• Angina
  • Bronchitis
  • Gallstones
  • Pneumonia
  • Esophagitis
  • Anxiety attack
  • Musculoskeletal pain
  • Heartburn or acid reflux

However, heart attack victims are often overlooked simply because they don't fit the mold of a typical heart attack patient. It is a common misconception - even among those in the medical field - that in order to suffer a heart attack, a victim must be visibly out of shape, overweight, elderly, and so on. For this reason, heart attacks are often misdiagnosed in younger people, those who look visibly healthy, and women in general.

Aside from looks, heart attack diagnosis often falls through in the testing phase. Like all conditions, a medical professional should conduct a series of medical testing to confirm a correct diagnosis. Unfortunately, due to negligence on the behalf of medical and hospital staff, issues diagnosing a heart attack occur frequently.

Common factors leading to heart attack misdiagnosis include:

  • Laboratory error
  • Over-reliance or improper reading of EKG results
  • Failure to consult cardiac specialists in a timely manner
  • Failure to order necessary tests in a timely manner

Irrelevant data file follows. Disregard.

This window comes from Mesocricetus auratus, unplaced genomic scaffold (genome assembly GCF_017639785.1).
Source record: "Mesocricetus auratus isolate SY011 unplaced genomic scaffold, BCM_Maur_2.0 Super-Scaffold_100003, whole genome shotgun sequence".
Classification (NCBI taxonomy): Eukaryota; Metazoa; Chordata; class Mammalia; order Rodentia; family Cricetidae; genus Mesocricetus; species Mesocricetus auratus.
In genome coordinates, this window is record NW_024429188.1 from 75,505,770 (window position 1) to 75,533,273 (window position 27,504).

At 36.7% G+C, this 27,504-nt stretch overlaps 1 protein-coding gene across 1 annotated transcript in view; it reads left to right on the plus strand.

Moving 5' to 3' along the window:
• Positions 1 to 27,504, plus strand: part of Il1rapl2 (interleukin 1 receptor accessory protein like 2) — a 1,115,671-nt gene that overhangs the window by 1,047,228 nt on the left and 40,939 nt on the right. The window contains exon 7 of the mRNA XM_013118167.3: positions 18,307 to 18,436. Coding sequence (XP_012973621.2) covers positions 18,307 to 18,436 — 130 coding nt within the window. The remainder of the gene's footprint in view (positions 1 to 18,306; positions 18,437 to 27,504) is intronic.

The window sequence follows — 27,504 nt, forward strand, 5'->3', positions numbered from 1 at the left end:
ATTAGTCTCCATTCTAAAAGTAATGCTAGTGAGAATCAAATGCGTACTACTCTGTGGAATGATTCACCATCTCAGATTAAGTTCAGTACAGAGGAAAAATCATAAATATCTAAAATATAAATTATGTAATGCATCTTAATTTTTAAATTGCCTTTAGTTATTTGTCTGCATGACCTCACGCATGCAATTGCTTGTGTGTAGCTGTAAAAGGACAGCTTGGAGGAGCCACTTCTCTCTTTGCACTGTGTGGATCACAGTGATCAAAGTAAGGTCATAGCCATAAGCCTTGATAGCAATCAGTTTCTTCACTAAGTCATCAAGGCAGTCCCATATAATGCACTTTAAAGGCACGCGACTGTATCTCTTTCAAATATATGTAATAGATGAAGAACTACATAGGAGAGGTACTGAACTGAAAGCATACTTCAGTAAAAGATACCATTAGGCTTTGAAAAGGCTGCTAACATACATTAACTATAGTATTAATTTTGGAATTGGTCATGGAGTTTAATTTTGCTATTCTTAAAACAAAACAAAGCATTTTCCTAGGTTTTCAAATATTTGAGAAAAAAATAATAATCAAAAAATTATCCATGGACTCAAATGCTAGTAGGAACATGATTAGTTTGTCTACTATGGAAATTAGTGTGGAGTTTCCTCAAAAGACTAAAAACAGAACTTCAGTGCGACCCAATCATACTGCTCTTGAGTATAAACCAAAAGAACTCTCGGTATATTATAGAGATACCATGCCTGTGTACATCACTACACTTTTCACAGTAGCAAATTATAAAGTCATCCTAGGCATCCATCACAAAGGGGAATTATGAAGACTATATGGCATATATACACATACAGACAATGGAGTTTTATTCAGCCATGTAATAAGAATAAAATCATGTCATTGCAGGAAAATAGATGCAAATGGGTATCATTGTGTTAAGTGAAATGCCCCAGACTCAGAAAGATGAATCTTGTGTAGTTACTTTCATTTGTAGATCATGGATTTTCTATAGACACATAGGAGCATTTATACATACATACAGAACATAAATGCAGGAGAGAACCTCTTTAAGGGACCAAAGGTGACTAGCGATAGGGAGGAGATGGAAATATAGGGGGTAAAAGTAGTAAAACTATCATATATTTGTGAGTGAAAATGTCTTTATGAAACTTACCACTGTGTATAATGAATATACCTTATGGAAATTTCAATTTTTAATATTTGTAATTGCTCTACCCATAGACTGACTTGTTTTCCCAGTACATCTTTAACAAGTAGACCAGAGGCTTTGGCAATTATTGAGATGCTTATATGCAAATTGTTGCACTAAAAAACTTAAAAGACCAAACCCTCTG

When a heart attack is undiagnosed or misdiagnosed, it can create serious issues for the victim. Not only can loss of blood flow to the heart muscle create permanent heart damage, but an untreated clot in the heart can cause death. In these cases, it is the negligence or carelessness of the medical professional who did not fulfill their duty to provide the patient with proper care that will be held liable for the injury.

What Else Causes a Heart Attack?

Most commonly, existing cardiac diseases or conditions set the scene for a heart attack. However, an otherwise healthy individual can suffer a heart attack when placed under duress, or after experiencing a trauma. One may not typically think of a heart attack as an immediate personal injury, yet, when another individual acts negligently, a heart attack can be the unfortunate consequence.

Circumstances that could lead to a heart attack include:

  • Employment at a workplace with exposure to toxic chemicals that weakened the heart
  • Ingesting a poison that was damaging to the heart
  • An accident that damaged the cardiac muscle
  • Extreme stress during an accident that triggers an attack

Can a Car Accident Cause a Heart Attack?

While not common, an auto accident or motorcycle crash can actually cause a heart attack. It begins with a cardiac contusion, or myocardial contusion. This is a bruised area of the heart muscle that is caused by a deceleration injury or blunt trauma to the anterior aspect of the chest wall. Typically, this involves the right ventricle of the heart, but any area of the heart can be affected.